Loderhose said, “I haven’t figured out a real solution,” saying there was no certain day or time of day when transfers occur. The idea is to try to keep the ambulances at El Dorado Springs and Stockton in the county for emergencies.

The board decided to ask Loderhose to do more study. The solution may be to have a crew on call.

Loderhose said that in times of high usage with transfers backing up, CMH has added multiple trucks to Cedar County on seven occasions without saying anything.

Spinks presented a proposal to fund the purchase of a new ambulance for an estimated $92,000 to $96,000 by borrowing the money from district savings which is currently earning just over half a percent interest. The money would be repaid in three years at 3.53 percent interest – $33,938.91 per year.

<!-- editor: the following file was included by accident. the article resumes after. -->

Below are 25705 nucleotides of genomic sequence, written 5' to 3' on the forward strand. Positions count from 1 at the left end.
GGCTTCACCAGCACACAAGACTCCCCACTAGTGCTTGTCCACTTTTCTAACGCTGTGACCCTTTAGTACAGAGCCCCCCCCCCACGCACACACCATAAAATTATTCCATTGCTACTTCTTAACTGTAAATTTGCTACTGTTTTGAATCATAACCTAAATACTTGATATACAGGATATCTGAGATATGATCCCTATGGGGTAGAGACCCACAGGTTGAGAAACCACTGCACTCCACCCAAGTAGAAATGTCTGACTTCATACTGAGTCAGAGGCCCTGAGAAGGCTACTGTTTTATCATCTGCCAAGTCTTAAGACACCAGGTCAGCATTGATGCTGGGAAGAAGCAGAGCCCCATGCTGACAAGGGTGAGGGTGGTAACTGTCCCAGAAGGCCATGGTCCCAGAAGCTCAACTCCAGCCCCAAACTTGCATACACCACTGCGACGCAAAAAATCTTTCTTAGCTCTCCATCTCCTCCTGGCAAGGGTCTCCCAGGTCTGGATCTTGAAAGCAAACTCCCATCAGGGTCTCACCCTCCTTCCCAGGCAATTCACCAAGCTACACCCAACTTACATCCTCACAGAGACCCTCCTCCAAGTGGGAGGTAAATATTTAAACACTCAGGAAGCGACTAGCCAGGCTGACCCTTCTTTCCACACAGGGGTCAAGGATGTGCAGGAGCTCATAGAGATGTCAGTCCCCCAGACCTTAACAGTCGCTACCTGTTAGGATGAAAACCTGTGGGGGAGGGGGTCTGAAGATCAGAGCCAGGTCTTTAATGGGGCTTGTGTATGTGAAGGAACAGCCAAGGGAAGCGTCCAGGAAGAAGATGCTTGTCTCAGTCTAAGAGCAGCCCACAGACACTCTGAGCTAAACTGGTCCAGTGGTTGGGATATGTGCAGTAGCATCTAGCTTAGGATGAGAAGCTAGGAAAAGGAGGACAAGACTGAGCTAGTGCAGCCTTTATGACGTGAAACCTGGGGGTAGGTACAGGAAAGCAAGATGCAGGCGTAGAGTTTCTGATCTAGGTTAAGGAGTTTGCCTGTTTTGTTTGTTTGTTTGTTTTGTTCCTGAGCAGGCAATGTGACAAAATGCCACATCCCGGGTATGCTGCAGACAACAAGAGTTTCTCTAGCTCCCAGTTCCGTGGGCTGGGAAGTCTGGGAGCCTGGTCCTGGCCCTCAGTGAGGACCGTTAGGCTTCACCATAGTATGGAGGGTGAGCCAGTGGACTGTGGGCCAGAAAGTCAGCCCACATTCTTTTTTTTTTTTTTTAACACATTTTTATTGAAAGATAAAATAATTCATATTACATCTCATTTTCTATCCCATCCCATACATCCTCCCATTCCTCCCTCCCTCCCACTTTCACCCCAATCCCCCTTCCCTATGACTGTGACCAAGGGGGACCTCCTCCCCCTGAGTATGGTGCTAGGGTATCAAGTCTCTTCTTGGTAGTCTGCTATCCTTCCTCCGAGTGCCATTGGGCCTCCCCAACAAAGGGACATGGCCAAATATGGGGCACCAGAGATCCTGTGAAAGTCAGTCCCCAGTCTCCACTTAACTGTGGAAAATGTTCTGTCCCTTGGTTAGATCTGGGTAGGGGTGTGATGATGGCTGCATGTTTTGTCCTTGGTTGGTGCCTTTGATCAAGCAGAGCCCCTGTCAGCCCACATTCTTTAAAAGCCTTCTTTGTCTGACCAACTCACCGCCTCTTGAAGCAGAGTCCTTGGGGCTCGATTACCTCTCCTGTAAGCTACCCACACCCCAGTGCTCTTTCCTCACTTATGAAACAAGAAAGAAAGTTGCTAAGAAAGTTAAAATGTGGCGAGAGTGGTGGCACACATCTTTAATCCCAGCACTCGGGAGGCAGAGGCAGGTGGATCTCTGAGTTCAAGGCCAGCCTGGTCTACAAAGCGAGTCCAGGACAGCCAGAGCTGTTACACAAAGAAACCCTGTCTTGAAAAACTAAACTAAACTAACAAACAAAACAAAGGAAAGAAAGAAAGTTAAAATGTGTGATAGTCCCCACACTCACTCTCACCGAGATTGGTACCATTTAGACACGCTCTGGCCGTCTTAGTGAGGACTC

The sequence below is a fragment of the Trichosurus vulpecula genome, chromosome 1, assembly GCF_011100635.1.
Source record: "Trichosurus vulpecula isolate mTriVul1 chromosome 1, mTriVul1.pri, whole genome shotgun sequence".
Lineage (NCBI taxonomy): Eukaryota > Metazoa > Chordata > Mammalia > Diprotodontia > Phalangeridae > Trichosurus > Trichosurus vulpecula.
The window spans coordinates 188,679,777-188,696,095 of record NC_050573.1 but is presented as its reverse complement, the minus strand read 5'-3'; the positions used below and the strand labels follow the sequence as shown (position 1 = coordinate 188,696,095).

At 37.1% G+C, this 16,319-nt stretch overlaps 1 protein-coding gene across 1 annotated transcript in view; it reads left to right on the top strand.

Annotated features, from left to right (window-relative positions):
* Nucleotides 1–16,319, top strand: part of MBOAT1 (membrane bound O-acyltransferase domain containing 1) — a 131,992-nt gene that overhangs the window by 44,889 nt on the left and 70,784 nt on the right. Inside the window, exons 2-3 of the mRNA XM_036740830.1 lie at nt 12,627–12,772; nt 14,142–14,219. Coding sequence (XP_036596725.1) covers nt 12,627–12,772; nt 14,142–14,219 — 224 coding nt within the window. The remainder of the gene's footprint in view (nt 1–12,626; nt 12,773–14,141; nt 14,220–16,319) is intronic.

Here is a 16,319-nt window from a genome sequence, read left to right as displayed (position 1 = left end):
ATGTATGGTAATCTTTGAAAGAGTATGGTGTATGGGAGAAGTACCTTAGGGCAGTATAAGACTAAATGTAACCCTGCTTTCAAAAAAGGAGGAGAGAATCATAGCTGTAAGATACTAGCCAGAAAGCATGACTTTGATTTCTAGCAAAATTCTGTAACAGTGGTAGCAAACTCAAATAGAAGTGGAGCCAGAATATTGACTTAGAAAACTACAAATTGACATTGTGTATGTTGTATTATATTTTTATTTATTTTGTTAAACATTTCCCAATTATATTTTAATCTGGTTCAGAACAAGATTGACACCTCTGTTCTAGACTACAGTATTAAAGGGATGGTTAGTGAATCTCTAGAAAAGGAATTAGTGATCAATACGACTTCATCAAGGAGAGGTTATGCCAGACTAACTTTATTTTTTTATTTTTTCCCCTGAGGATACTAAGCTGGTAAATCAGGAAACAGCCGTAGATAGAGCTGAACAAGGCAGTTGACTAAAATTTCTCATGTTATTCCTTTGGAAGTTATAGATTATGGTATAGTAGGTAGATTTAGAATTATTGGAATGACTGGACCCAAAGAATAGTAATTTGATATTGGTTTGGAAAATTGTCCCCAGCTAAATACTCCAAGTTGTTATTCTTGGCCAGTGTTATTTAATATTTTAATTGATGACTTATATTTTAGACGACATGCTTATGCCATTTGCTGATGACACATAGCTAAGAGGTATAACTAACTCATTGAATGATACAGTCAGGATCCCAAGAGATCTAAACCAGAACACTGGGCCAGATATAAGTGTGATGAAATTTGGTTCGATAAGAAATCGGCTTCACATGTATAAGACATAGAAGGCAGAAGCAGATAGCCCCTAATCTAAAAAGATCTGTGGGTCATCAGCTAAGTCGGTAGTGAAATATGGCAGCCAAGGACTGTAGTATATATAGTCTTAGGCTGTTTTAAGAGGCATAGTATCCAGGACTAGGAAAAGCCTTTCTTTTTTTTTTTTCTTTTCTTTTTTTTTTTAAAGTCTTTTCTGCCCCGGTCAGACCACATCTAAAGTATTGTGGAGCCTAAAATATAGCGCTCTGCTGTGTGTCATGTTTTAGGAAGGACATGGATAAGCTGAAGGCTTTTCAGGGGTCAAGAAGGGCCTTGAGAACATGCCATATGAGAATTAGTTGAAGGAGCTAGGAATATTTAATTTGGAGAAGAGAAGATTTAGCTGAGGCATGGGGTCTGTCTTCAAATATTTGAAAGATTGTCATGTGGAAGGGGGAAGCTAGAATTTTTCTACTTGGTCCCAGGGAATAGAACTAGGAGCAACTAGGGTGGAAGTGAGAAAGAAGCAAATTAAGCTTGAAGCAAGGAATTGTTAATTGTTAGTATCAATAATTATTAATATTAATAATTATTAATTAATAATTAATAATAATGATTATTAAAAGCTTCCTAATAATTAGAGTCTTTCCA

He wrote in his proposal, “I believe this is a smart use of our savings that at the current time is only earning .5% interest. It also allows us to stay within the parameters of our projected annual budget if there are any unforeseen expenses.”

Wilson said he likes the proposal but wants repayment in two years so ambulances can be traded sooner. He wants to put the recording devices under the seats in the ambulances to record speed, g-forces and other such things. He didn’t know the cost.

CMH Ambulance Director Neal Taylor said at a previous meeting that they don’t use such devices.

Loderhose said that with all four ambulances running, each ambulance may last longer running about 35,000 miles each per year.